For heaven's sake, she had noted the lack of a wedding band while completely missing the cast and the cat!
Belatedly recalling her manners, she extended a hand. "I'm Josie Douglas." She no longer expected people to react to the name; Douglas was fairly common, after all, and without the singularity of her father's name to stir memories, few knew who she was.
"Welcome to Westbrook, Josie Douglas," he replied.
His grip was firm but careful, the touch of a powerful man wary of his own physical strength. It was probably usual for him to be cautious because big men often were, she thought, but she also knew that she did look a bit fragile.
She had long considered it her curse that she frequently roused protective instincts in the men she met; she assumed it was because she was slender, small-boned, and always pale. She looked helpless, apparently. Never mind that she seldom needed help and even more rarely wanted it; few males asked, they simply tried to help her.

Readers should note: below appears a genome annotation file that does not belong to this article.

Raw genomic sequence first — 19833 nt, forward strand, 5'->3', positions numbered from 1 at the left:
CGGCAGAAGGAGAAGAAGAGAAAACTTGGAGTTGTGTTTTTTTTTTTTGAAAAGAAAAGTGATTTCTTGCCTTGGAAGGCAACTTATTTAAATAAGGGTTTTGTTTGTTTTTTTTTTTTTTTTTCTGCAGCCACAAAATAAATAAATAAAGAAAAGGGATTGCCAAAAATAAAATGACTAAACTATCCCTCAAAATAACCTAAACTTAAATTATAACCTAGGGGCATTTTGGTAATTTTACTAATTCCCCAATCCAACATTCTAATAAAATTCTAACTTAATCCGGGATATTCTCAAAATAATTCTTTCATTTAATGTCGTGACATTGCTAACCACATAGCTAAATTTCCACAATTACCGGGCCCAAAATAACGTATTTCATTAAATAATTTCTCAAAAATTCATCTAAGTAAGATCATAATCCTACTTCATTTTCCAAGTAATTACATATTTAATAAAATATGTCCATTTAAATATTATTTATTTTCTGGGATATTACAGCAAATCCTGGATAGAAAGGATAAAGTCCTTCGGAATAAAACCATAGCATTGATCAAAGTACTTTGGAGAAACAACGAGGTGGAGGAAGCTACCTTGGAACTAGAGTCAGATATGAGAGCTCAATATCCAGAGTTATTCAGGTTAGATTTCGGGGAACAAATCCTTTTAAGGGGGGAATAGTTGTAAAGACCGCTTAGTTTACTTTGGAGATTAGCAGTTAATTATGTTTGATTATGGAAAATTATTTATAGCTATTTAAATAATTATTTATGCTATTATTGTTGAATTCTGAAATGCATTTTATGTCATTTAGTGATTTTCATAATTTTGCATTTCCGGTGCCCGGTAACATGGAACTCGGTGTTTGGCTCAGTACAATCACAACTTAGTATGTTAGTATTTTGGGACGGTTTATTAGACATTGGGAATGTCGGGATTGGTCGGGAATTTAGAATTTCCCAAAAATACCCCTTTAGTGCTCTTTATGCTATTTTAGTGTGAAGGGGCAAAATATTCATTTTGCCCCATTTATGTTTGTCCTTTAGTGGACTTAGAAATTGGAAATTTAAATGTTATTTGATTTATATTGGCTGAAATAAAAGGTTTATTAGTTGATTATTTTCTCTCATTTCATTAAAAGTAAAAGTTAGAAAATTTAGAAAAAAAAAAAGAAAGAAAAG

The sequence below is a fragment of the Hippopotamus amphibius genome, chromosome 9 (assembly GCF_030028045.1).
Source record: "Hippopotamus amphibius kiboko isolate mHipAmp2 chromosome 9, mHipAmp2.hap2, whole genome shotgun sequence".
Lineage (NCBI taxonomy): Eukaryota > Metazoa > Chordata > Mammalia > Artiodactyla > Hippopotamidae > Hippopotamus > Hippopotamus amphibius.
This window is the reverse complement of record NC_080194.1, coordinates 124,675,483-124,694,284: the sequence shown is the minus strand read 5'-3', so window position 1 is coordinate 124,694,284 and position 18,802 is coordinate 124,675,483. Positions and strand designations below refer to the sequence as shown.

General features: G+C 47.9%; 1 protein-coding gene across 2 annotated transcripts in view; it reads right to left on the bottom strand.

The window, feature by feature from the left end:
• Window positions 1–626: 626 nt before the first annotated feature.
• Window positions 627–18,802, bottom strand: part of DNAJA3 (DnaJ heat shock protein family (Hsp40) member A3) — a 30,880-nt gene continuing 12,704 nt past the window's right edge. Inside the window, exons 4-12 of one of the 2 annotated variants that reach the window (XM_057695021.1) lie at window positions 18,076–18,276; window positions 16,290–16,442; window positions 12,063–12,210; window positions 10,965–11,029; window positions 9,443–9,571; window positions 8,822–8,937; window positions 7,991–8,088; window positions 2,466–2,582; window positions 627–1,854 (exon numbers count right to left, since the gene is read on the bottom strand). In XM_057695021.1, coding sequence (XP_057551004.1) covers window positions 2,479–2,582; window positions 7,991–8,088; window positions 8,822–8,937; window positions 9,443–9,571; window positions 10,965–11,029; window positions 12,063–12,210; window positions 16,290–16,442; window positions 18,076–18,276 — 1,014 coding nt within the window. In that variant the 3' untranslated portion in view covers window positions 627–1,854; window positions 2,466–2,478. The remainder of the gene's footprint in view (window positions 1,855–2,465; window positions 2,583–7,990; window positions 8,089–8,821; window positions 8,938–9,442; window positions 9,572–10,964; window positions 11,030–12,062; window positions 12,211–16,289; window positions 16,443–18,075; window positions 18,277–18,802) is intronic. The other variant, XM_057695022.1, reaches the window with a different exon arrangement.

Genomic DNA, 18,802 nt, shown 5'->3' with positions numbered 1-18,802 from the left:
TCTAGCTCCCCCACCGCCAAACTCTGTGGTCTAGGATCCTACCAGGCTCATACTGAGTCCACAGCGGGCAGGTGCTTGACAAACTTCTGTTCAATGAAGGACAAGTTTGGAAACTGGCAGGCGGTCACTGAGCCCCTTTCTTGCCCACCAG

The handshake lasted just a bit longer than necessary, and Josie could have sworn her flesh actually tingled when the contact with his was broken. Ridiculous. Of course it's ridiculous. What on earth was wrong with her?
Conjuring up what she hoped was an impersonal smile, she said, "I met Pendragon a couple of hours ago."
"Met him? I thought he was yours," Marc Westbrook said, with a glance down at the cat in his arms.
"That's why I came over here, to return him to you."
She looked into the enigmatic china-blue eyes of the big black cat, then shook her head. "No, he just showed up a couple of hours ago. But he can't be a stray, surely?"
"I wouldn't think so, he's been too well fed-and he certainly doesn't have the beat-up, ragged appearance of a stray tomcat. But I've been out here for nearly two months, and the first I saw of him was when he rattled my screen door a few minutes ago." He set the cat on the mailbox platform, and Pendragon curled his tail around his forepaws and regarded them both placidly.